By Tori Mason

WESTMINSTER, Colo. (CBS4) — For many Afghan Americans, watching the Taliban take over from thousands of miles away is frustrating. Abdul Rashidi fled the country 40 years ago, but much of his family is still in Kabul.

Inside his Westminster restaurant, Afghan Kabob, Rashidi reminisced of the Afghanistan he once knew.

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“We could go to the movies and there was no problem. We could go to the parks and there was no problem. Everybody was happy. When the Russians came, they destroyed the country, destroyed the culture and brought the war culture to Afghanistan,” said Rashidi.

Rashidi fled Afghanistan for his own safety in 1981, but he still has family in Kabul.

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He’s been in daily communication with his sister.

“I’ve been talking to her every night to see if everything is OK,” said Rashidi.

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“She said the Taliban entered Kabul and loudly said ‘We’re trying to keep you safe. Stay in your home. Keep your doors closed. Don’t let anyone in.’ They don’t go to work because the Taliban told them not to come for one or two days, until the situation gets under control.”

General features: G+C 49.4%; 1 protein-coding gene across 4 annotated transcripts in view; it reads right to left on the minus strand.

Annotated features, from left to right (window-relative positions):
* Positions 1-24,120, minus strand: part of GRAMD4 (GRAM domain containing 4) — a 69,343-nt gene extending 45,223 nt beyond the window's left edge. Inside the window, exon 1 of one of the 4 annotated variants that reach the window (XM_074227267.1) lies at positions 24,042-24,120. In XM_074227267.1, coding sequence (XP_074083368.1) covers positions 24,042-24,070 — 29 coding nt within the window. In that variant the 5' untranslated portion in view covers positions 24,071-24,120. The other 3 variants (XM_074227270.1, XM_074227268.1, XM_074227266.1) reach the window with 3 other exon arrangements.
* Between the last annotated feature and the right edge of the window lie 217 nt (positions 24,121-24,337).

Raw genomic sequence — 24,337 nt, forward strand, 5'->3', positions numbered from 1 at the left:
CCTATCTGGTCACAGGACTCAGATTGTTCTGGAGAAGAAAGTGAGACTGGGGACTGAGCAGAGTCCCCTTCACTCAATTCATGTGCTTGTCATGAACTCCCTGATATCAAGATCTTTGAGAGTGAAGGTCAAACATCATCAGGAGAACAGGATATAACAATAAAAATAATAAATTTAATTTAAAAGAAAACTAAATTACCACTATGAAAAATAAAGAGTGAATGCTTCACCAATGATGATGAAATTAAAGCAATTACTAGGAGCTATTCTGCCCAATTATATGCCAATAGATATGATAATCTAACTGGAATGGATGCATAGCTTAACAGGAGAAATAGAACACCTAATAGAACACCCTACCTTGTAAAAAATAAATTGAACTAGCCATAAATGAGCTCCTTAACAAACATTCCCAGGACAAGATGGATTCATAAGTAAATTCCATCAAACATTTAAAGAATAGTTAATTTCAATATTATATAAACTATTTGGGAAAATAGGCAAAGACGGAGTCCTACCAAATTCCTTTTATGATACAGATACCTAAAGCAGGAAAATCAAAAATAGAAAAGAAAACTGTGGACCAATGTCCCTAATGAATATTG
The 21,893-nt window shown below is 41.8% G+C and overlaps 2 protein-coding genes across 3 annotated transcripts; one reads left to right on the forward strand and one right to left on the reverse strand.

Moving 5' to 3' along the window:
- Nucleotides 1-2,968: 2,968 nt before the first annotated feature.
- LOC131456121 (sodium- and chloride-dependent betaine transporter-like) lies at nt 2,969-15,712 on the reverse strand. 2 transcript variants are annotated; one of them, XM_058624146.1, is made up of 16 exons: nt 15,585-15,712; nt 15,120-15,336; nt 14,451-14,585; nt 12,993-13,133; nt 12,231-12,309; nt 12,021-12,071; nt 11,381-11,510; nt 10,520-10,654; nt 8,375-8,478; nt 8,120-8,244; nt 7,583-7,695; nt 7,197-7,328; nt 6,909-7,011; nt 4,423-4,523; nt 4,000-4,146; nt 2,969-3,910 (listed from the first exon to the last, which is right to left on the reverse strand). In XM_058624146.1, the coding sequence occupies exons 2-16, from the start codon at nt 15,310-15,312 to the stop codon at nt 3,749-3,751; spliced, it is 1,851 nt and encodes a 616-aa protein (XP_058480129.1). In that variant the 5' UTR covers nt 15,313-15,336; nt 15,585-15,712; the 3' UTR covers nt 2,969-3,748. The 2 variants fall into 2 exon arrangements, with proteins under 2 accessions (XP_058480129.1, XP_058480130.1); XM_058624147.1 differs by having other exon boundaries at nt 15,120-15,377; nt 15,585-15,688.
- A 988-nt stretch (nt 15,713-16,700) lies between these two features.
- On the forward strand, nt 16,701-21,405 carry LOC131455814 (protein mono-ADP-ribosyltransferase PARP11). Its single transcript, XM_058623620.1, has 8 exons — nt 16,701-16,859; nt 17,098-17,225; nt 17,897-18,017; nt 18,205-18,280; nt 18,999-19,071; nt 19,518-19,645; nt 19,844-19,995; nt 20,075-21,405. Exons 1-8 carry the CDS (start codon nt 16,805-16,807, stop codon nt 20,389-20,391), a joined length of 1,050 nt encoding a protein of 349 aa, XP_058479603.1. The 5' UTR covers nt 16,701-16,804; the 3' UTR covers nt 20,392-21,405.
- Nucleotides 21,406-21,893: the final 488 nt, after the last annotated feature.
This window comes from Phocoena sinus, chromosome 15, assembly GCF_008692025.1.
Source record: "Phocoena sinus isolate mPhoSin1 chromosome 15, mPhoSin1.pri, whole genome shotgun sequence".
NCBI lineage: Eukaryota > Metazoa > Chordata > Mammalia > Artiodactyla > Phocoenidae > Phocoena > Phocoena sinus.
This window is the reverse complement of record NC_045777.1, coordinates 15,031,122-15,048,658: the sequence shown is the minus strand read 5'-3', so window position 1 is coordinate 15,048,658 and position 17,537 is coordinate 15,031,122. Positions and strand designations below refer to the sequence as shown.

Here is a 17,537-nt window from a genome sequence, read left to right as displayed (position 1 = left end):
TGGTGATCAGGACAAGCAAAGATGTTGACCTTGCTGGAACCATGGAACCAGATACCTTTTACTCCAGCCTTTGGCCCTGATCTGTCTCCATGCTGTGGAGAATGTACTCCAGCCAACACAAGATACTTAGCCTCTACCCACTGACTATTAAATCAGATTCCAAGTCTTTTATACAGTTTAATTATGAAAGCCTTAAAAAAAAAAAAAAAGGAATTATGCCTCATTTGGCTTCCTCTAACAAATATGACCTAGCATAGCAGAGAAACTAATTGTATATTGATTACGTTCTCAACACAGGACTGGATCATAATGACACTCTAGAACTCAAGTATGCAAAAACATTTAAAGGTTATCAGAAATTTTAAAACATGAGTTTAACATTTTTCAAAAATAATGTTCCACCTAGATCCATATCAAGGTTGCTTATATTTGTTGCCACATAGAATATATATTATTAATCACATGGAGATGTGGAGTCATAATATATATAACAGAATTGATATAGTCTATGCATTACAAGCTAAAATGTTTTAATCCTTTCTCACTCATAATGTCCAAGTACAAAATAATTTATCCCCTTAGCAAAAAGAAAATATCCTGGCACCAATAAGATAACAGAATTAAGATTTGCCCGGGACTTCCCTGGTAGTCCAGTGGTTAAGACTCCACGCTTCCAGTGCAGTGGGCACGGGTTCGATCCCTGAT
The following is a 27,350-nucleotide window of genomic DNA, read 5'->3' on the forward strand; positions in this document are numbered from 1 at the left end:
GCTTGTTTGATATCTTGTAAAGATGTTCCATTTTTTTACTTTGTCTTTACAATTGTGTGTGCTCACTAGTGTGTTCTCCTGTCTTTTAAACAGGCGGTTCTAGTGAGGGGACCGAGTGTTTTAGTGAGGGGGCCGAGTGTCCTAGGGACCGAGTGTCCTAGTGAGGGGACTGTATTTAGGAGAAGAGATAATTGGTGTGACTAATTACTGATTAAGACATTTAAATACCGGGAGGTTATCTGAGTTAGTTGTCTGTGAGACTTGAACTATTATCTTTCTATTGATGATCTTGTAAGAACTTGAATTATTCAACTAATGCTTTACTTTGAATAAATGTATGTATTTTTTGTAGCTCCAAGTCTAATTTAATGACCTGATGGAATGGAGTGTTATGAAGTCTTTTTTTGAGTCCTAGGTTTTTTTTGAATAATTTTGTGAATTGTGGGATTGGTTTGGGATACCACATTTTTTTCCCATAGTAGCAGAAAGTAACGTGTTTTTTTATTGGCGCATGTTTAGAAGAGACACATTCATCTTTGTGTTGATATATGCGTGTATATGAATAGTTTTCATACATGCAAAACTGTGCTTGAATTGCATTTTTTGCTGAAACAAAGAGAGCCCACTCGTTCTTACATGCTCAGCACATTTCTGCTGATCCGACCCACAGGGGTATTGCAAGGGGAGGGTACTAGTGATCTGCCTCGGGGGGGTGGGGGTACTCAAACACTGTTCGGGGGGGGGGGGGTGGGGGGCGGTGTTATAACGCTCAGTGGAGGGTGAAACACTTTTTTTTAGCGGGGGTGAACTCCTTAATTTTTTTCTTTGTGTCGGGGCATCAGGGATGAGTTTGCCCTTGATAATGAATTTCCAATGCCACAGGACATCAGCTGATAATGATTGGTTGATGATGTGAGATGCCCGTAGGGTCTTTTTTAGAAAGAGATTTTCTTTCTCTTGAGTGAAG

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Rashidi is grateful his family is safe, fed and educated. He says his relatives and many citizens in Kabul are lying low until they know what order will be imposed. He says videos being shared of events in Kabul don’t tell the whole story. His sister tells him the streets are oddly quiet.

“The banks are closed. Government offices are closed. The markets are closed. There is a shortage of food and things. So hopefully the international community and will go and help the people of Afghanistan where it is the most needed,” said Rashidi.

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Humanitarian help is what Rashidi says Afghanistan needs the most, with peace and food being the priority. He agrees with the decision to send troops home, but Rashidi hopes international support for his country doesn’t fade.

“The Taliban is the reality of Afghanistan. That is the reality and we have to work with the reality,” said Rashidi. “My wish for the United States is that we do not end our support for Afghanistan, do not let Afghanistan go back to the hands that damage the region.”

Rashidi said it’s unlikely he’ll be able to return to Afghanistan again.

In his family restaurant, 7,000 miles away, Afghanistan is always with him.

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“When you’re born somewhere, no matter who you become, your heart is always there. My heart is always in Afghanistan. I feel sorry for the people who are suffering,” said Rashidi.

Tori Mason